Five-time Governor of Virginia, Patrick Henry (1736-1799) once remarked, "It cannot be emphasized too strongly nor too often that this great nation was founded, not by religionists, but by Christians; not on religions, but on the Gospel of Jesus Christ." Ignited by the preaching of Presbyterian James McGready in Logan County, Kentucky, this second renewal left a legacy of many established Christian churches while, at the same time, it ushered in social reform.

America’s history clearly demonstrates that the best impulses for social reform come on the heels of spiritual awakenings. Historians concur that the anti-slavery movement in America was mainly a part of the reform movement generated by the Second Great Awakening. This rings true of movements for prison reform, child labor laws, women’s rights, inner-city missions, and many more.

The Third Great Awakening (late 1850s to the 1900s)

The Third Great Awakening started with a 48-year-old businessman, Jeremiah Lanphier, who in July 1857 began work as an urban missionary for the North Dutch Reformed Church. Within six months ten thousand gathered daily for prayer throughout New York. Historian J. Edwin Orr wrote that “the influence of the awakening was felt everywhere in the nation. It first captured great cities, but it also spread through every town and village and country hamlet. It swamped schools and colleges.”

What impressed observers (the press even!) was little preaching, but much prayer. As people gathered, they remained largely silent while maintaining an overarching attitude of worship. It was reported that each week the number of conversions soon reached an astounding fifty thousand.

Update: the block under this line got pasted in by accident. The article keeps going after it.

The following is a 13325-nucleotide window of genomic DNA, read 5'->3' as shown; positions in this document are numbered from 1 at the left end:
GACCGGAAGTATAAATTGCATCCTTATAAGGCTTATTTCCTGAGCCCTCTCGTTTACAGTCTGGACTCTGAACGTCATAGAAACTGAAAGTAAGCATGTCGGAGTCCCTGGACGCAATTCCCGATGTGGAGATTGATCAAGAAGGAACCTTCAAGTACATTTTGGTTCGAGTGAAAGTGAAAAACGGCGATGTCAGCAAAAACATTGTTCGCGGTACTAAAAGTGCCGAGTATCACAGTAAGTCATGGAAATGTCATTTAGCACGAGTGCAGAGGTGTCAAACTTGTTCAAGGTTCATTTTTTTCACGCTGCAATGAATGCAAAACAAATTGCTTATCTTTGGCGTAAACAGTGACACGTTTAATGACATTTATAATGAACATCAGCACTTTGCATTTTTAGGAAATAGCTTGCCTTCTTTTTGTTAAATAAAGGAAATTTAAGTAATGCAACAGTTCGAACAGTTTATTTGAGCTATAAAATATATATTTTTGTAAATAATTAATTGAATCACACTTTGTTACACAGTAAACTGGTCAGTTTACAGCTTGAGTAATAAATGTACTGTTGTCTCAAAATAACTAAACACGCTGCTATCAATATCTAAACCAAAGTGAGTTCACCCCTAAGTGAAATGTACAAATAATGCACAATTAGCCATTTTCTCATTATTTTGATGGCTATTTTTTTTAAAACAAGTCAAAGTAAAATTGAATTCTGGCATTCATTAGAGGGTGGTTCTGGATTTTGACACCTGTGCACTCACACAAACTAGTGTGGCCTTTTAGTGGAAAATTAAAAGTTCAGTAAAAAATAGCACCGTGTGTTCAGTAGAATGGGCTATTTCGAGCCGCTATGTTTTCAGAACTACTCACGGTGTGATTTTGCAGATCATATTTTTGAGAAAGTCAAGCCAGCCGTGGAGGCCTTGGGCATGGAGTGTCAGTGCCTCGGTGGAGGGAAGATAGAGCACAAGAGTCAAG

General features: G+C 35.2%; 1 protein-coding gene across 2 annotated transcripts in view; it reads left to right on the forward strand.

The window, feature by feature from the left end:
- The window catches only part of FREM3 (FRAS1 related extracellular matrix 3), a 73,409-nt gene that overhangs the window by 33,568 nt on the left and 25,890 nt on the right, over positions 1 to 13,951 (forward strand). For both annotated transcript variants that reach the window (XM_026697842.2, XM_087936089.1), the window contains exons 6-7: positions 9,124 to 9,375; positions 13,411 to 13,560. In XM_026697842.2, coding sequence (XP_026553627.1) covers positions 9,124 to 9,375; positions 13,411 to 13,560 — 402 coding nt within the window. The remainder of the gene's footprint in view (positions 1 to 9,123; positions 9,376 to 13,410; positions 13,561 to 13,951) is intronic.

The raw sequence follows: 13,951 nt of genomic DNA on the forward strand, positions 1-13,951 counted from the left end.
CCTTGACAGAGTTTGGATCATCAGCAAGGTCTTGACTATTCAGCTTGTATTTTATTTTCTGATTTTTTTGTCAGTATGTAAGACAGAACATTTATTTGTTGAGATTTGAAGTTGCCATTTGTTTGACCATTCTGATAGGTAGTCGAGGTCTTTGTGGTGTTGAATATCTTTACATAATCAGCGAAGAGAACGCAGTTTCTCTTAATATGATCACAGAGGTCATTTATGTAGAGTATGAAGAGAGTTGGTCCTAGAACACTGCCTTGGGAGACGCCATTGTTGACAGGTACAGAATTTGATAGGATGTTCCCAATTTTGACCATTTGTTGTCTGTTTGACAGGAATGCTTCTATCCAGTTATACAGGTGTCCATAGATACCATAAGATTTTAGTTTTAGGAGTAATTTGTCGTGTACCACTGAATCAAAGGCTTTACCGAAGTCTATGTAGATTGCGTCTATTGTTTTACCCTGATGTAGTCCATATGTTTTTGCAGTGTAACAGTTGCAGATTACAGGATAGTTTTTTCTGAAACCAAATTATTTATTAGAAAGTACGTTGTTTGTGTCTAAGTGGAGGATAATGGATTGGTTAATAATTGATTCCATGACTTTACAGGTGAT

In summary, the first Great Awakening started with Jonathan Edwards who had a humble desire for God to revive his Christian congregation. The Second was ignited by James McGready, burdened for the restoration of the Christian church at large, and the Third by Jeremiah Lanphier in order to pray for national and spiritual renewal. All three awakenings left the indelible stamp of Christianity on these United States of America.


Some credit Benjamin Franklin as the most influential American to invent the type of society America would become, but I disagree. More so than any other revival, or natural influence, the Second Great Awakening exerted a lasting impact on American society.

Our Nation’s Foundational Quandary